When you move to the tropical paradise that is Florida, you'd better expect visitors from the frozen tundra you left behind.
Even when the tundra isn't frozen.
Even when it's so hot here you can't imagine anyone in his or her right mind coming to visit.
Well, this month, my family — this is probably not a good place to discuss "right minds" — is coming down in droves by land and by air.
Most aren't staying with us but there will be a couple of days when relatives in double digits will be sprawled on every couch and bed and corner of our house.
My niece is getting married on Anna Maria Island in a ceremony on the beach with the lapping waves of the Gulf of Mexico and swaying palms serving as the backdrop. It's the wedding of every girl's dreams.
Every girl in northern Ohio in the middle of the winter, that is.
As she gushed details of her upcoming nuptials last Christmas, I tried to tell her it might be a tad hot for a wedding on the beach in Florida in June.
But I don't think she gave that foreboding much credence, or maybe she didn't even hear it over the howling wind and the chattering of her teeth. In suburban Cleveland. In December.
Since then, I've only occasionally mumbled, "It's going to be really hot," about the wedding plans.
Like when she told me she was wearing a wedding dress with a train made of silk and satin instead of gauze or bathing suit material.
And when she told me she wanted the groom and his band of merry men to wear tuxedoes.
I didn't want to be a spoilsport, and I sure didn't want to ruin the happiest day in the life of the oldest daughter of my only sister. But sometimes I couldn't help myself. The words slipped out of my mouth like a scoop of ice cream slips off a cone on a hot summer day.
I'll soon find out how many of my warnings she heeded. The days till the wedding can be counted on one person's sweaty fingers.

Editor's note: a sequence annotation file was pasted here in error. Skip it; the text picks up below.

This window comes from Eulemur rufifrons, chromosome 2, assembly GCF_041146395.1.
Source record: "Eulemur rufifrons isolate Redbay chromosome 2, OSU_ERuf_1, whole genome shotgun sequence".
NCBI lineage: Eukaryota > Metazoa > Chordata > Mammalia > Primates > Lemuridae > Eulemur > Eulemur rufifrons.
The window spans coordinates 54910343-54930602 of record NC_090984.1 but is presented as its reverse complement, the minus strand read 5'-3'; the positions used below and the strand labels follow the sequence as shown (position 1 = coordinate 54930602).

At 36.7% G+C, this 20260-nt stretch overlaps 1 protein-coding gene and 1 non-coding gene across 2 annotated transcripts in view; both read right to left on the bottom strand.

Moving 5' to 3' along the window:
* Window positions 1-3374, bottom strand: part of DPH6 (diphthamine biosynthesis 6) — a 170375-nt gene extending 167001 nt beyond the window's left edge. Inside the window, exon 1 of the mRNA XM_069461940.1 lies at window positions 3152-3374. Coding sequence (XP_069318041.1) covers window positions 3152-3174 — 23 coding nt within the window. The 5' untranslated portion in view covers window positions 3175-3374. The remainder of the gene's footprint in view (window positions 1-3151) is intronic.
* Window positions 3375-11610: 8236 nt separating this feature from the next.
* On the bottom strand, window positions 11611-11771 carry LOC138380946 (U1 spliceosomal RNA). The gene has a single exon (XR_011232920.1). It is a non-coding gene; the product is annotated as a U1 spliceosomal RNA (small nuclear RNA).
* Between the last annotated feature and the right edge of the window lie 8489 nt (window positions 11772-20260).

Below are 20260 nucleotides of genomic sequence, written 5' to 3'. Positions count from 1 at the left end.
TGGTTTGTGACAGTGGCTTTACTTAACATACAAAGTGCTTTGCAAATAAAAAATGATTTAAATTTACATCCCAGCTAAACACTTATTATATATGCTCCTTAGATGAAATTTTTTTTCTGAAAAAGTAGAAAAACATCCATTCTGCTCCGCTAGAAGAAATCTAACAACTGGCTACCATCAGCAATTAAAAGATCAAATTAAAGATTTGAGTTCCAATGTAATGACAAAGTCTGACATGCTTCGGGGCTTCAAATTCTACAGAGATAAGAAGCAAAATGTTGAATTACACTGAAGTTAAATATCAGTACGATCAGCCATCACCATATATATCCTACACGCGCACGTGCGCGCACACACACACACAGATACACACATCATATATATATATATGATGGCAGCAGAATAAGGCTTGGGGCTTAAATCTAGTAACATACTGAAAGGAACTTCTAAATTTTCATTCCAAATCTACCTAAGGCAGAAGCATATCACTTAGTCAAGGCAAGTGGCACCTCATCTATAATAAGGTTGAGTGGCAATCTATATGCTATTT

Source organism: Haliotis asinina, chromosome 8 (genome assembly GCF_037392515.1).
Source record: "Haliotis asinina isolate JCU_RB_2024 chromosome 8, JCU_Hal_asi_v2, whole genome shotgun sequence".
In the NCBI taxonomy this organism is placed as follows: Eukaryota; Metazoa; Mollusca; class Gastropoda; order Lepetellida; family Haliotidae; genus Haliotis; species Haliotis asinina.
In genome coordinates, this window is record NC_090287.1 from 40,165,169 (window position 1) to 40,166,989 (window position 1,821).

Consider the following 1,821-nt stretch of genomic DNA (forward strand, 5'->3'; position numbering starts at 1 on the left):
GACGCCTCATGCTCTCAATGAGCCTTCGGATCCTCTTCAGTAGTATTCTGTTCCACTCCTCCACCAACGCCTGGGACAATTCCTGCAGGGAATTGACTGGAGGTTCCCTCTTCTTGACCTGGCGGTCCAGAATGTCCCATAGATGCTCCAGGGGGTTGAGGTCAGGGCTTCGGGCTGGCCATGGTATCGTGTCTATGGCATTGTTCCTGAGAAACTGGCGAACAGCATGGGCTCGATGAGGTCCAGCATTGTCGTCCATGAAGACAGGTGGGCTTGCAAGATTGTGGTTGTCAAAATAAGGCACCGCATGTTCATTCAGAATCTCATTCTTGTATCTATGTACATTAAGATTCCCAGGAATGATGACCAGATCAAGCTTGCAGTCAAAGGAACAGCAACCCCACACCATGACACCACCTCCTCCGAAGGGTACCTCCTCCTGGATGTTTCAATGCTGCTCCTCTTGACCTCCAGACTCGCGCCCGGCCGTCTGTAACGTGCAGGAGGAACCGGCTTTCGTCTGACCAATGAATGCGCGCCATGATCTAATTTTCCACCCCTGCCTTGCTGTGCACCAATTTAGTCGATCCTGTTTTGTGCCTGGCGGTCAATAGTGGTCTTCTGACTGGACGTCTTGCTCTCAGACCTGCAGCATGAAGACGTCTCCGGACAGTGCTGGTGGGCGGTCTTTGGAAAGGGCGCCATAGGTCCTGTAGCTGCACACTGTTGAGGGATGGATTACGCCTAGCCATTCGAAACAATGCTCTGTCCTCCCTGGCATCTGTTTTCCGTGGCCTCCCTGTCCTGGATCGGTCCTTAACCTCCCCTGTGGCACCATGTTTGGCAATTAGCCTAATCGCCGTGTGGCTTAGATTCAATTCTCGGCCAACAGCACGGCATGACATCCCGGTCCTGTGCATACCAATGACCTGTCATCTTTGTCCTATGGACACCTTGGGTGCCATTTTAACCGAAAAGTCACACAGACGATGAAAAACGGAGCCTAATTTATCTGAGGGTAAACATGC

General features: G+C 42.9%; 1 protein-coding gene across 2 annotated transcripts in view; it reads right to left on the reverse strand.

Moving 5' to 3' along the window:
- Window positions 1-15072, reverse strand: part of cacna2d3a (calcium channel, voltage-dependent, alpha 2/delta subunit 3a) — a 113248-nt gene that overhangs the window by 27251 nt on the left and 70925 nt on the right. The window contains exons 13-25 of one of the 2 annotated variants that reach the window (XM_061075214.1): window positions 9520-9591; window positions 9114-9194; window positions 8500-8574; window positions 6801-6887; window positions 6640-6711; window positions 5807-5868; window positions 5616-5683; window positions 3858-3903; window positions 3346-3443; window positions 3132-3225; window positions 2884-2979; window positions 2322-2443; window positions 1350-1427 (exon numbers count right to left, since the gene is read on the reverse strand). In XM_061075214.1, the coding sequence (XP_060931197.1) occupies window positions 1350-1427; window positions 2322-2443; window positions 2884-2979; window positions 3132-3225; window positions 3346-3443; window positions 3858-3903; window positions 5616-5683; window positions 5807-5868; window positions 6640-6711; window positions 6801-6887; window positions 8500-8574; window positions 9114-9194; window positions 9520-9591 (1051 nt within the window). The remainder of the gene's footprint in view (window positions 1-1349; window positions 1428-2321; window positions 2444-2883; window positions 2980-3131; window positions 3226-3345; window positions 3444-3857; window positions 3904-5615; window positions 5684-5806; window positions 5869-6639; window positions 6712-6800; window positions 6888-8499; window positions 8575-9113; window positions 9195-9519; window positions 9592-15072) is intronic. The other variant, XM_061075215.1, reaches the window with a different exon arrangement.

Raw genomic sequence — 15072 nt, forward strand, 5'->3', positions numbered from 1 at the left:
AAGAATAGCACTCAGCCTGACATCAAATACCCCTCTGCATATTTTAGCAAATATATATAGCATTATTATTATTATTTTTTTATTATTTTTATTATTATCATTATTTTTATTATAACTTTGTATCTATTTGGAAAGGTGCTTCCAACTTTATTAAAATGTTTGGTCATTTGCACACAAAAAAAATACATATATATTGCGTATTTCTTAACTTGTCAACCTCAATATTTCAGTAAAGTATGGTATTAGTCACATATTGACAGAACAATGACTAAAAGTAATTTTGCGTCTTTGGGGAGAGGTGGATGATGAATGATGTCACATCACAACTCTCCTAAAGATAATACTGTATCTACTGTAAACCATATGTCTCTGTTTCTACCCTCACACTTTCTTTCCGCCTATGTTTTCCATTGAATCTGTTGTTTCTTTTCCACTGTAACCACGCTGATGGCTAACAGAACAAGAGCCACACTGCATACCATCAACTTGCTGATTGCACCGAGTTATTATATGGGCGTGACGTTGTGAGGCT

It's a big deal, this Ohio wedding in Florida, but actually, every event is a big deal when there are five kids in the family and they all have kids and some of those kids have kids.
We haven't had a sit-down dinner — Thanksgiving or otherwise — since the '90s when my grandma was still alive.
It didn't matter if the food got cold as platters were passed down the long, long, long table because my grandma, pretty forgetful by that point, was served first and she never remembered to put the serving utensils back on the platters before passing them. You couldn't take any food, hot or cold.
I've been working hard to get ready for my company. All I have left to do is stock the fridge, vacuum and sweep the floors, dust the furniture, clean the bathrooms, straighten up the garage, wipe the dirty fingerprints from around doorknobs and light switches, buy beer, wash the glass on the sliding door, mow the lawn, clean the pool, power-wash the birdcage, find someplace to put the biting bird, make sure there's enough bedding and pillows, convince the love of my life everything will be okay, and, oh yes, blow up the new air mattresses.
Whew, good thing I bought the kind that pump themselves up.
Patti Ewald can be reached at firstname.lastname@example.org or (727) 893-8746.